Nothing of value
By Matt Rowson
Let's start this one with a question.
Suppose that you come home one day to find your next door neighbours' house ablaze. What do you do? Do you:
(a) Ring the fire brigade, then do all that you can to make sure that your neighbours are safe.
(b) Go inside your own house, shut the door, make yourself a cup of tea and switch on the telly. Not really any of your business, is it?
(c) Drag all the old boxes that you were supposed to take to the tip three weeks ago out of your shed and chuck them into the blaze. Jolly convenient to have a bonfire next door, would be a shame to waste it.
(d) Go inside and half-fill your washing-up bowl with water. Take it outside and stand poised, just in case the flames spread to your property. Let nobody say that you don't protect your family.
It's easier to make a dispassionate assessment now in front of your monitor than it would be in the heat of the moment, of course, but I'd like to think that I'd go for (a). In fact I'd like to think that most "decent" folk would. In all honesty it's hard to make a viable case for any of the other options, these being based in either crushing stupidity (see (b)), numbing selfishness (see (c)) or both (see (d)). You'll excuse me for having trouble empathising with another point of view.
Football. Splendid. How... comfortable it feels to be back in the swing again... the old routine, whatever it might be. Routes, habits, rituals. Stopping off points... a pub, a chippie, a newsagent. The friends and family you sit with and share the whole thing with. It's wonderful, isn't it ? And all the highs and lows that your football club have lead you through... yes, you know it's only a game but it's still so very very special.
So what would it take for you to give it up ? Completely ? Not just cut down on games, maybe give up your season ticket and pick and choose your fixtures, but to completely wash your hands of the whole affair. "A lot", I guess. It's hard to contemplate the sense of betrayal that would lead to such an act.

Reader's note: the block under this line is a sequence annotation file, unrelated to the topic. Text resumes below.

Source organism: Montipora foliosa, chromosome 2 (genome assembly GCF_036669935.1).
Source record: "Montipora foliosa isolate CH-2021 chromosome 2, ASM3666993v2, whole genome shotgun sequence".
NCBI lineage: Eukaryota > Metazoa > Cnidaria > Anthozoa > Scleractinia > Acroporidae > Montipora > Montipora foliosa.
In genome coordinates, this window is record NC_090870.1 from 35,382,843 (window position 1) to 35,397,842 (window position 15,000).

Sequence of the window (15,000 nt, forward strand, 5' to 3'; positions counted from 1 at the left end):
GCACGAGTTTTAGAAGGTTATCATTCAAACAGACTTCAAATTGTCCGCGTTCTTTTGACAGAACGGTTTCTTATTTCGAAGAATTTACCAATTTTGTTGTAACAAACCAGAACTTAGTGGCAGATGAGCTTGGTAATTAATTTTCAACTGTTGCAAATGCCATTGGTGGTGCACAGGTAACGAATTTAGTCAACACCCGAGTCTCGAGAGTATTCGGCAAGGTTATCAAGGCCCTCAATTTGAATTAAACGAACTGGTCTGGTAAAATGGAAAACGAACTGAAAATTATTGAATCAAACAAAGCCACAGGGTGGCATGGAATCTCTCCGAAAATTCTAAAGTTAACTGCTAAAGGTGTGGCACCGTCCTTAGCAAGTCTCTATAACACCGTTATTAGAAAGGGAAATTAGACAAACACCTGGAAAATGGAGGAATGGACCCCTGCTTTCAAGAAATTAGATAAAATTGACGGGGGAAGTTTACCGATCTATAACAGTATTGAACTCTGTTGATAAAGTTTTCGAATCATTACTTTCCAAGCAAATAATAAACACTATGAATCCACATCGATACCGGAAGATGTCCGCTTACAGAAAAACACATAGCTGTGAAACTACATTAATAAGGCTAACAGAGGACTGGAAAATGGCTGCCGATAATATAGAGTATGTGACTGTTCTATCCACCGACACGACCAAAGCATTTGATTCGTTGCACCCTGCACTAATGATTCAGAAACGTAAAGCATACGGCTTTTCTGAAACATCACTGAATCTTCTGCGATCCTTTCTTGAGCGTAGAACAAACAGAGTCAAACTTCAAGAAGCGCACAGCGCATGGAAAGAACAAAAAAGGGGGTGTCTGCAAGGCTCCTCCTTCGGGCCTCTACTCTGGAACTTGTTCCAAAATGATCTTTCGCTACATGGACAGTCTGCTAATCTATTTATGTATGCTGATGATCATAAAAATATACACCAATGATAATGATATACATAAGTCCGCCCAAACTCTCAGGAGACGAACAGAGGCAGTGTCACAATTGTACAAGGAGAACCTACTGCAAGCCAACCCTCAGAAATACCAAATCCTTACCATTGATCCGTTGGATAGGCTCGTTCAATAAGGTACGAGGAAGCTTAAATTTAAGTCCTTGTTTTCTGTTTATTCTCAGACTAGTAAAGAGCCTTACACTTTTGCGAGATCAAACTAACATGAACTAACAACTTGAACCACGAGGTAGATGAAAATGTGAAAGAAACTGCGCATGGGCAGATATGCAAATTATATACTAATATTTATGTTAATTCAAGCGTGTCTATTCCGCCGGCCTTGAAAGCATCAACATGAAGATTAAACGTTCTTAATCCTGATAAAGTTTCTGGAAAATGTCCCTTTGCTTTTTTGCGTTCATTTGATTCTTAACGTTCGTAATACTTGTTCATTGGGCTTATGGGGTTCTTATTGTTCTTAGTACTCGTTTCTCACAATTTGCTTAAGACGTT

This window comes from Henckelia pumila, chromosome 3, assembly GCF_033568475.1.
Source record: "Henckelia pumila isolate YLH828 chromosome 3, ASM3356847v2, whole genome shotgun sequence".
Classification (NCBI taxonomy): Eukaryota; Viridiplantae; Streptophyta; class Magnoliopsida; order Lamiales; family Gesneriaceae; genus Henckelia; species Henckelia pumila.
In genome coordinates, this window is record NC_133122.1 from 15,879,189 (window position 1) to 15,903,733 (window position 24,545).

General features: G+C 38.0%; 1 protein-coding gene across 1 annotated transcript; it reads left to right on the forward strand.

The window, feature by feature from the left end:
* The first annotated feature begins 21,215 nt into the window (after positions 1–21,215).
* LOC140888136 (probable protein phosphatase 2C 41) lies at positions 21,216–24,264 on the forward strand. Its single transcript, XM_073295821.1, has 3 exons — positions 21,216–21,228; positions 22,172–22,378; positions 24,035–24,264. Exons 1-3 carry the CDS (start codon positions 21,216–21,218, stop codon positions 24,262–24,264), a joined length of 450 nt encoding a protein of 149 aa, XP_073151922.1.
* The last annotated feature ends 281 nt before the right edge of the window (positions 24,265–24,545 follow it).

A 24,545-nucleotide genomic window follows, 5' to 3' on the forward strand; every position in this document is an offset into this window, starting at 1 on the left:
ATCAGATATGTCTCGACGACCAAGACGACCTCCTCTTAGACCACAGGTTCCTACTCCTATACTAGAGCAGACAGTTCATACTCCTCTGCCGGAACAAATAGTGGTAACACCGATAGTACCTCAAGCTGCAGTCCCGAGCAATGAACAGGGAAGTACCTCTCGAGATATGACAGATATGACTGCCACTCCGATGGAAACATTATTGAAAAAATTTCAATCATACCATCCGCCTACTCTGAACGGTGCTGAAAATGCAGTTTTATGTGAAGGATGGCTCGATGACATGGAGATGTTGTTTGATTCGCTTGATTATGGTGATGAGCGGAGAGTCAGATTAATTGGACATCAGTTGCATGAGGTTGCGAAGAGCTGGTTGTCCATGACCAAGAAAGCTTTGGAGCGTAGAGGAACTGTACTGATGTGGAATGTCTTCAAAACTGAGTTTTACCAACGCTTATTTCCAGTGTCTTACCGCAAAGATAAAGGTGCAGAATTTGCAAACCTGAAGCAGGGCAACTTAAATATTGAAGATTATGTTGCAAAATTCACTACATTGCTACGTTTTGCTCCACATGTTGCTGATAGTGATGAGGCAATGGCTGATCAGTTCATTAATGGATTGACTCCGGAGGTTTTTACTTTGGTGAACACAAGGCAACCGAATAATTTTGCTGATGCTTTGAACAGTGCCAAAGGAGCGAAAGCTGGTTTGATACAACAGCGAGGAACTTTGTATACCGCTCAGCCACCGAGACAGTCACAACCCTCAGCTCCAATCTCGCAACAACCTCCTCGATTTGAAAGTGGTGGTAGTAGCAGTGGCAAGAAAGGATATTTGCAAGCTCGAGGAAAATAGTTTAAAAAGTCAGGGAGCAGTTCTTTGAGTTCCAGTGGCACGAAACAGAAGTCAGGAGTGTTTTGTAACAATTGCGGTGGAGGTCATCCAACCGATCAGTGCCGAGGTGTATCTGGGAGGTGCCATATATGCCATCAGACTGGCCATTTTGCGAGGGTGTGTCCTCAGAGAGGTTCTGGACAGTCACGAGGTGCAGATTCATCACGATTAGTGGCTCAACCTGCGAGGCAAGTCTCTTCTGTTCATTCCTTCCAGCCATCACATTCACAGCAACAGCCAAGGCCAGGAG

It's difficult to get a straight or appraisable figure, of course, but figures circulated last week suggested that Wimbledon have sold a grand total of 128 Season Tickets for the coming campaign. Now that isn't a lot, even for Wimbledon. So we're not talking about a minor protest here. The attendance for Saturday's opening fixture against Gillingham at Selhurst Park was announced as 2476, and this with the concession that roughly 1800 of those were following the Kent side. Even so, the plausibility of the figure was widely disputed by those in the ground... when Garth Crooks reacts with scorn, you know you've been rumbled.
Two things determine a football club, in essence: the locality, and the fanbase... all other details are basically transient. Wimbledon Football Club have disowned both in their decision to relocate to Milton Keynes and as such are of no value. The Football Authorities' decision to sanction their move may be grounded in the illegality of any restraint of trade. However there are parallels with the ITV Digital situation here; Gjelsten, Rokke and Koppel may have law on their side, as did Carlton and Granada, but in the same way their conduct is morally indefensible.
The arguments regarding the setting of a precedent are so painfully facile that they don't really warrant rehashing here yet again. Bottom line, Wimbelstein's reinvention cannot be allowed to succeed; Franchising of football clubs cannot be seen as a viable option. It was for this reason, not a sour, bitter vendetta, that AFC Wimbledon fans protested outside Selhurst Park at the weekend, a point pitifully missed by puppet manager Stuart Murdoch, who pleaded for both parties to "go their separate ways". I don't think so.
AFC Wimbledon's competitive existence kicks off on Saturday with a Combined Counties tie against Sandhurst Town. Wimbledon finally has a community club again. Wimblestein have nothing. Nothing of value. They still have players and stuff of course, and you have to feel sorry for them, caught in the middle of this mess. You'll have to read about them somewhere else though.
BSaD won't be covering the return fixture to this one on Boxing Day. We are, however, exploring the viability of organsing transport from Watford to AFC Wimbledon's temporary home at Kingstonian for their match with Raynes Park Vale. Anyone who thinks they might be interested is encouraged to drop us a line.